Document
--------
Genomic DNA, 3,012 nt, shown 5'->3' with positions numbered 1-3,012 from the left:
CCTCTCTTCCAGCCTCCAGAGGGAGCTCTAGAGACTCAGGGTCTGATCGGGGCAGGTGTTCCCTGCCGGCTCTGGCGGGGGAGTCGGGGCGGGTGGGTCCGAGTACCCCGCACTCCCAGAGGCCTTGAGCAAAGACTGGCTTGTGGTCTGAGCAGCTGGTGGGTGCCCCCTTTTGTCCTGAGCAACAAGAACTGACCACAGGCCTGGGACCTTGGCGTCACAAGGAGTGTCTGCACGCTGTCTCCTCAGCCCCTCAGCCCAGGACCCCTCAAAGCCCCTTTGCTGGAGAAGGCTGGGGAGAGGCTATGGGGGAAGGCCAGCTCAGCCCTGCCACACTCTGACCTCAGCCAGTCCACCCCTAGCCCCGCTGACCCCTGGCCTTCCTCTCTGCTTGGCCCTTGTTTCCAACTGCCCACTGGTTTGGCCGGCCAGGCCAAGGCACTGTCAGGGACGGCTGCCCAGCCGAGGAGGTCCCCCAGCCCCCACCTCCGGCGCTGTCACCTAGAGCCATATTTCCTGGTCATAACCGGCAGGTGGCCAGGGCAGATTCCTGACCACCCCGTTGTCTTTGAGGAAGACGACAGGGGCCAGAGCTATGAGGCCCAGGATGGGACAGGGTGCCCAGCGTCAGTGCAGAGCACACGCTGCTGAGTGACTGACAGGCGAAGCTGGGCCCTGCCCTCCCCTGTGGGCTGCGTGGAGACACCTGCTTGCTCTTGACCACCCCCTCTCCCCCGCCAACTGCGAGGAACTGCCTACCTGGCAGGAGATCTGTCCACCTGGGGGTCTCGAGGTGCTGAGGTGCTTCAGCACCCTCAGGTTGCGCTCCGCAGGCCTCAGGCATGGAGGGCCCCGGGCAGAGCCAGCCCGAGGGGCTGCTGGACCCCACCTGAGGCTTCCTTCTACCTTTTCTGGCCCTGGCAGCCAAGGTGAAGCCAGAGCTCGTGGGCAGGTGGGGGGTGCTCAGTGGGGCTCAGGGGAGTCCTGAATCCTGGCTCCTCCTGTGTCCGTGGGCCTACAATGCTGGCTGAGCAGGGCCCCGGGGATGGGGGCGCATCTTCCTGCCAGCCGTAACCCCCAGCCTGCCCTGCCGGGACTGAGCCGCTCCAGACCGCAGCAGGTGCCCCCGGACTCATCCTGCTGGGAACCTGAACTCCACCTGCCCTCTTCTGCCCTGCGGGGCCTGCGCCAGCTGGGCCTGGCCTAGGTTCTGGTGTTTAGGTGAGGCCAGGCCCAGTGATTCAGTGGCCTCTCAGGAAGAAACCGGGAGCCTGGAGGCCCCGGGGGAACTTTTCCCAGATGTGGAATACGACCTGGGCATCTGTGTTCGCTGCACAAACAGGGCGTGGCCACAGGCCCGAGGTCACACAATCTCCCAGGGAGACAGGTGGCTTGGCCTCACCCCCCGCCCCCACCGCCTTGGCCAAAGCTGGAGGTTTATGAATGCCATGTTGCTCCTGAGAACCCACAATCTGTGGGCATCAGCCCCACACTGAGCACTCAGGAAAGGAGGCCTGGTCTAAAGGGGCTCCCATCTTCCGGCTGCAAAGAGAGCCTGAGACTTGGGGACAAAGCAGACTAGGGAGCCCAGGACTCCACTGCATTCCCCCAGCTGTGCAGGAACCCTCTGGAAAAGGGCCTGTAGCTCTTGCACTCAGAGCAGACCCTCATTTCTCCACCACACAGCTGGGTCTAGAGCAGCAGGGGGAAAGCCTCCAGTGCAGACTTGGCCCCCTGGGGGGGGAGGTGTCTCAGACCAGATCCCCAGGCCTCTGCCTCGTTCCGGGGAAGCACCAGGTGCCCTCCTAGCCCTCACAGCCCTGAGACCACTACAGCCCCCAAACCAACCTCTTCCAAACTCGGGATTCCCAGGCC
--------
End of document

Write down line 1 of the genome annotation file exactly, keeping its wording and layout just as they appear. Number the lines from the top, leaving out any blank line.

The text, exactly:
Genomic DNA, 3,012 nt, shown 5'->3' with positions numbered 1-3,012 from the left: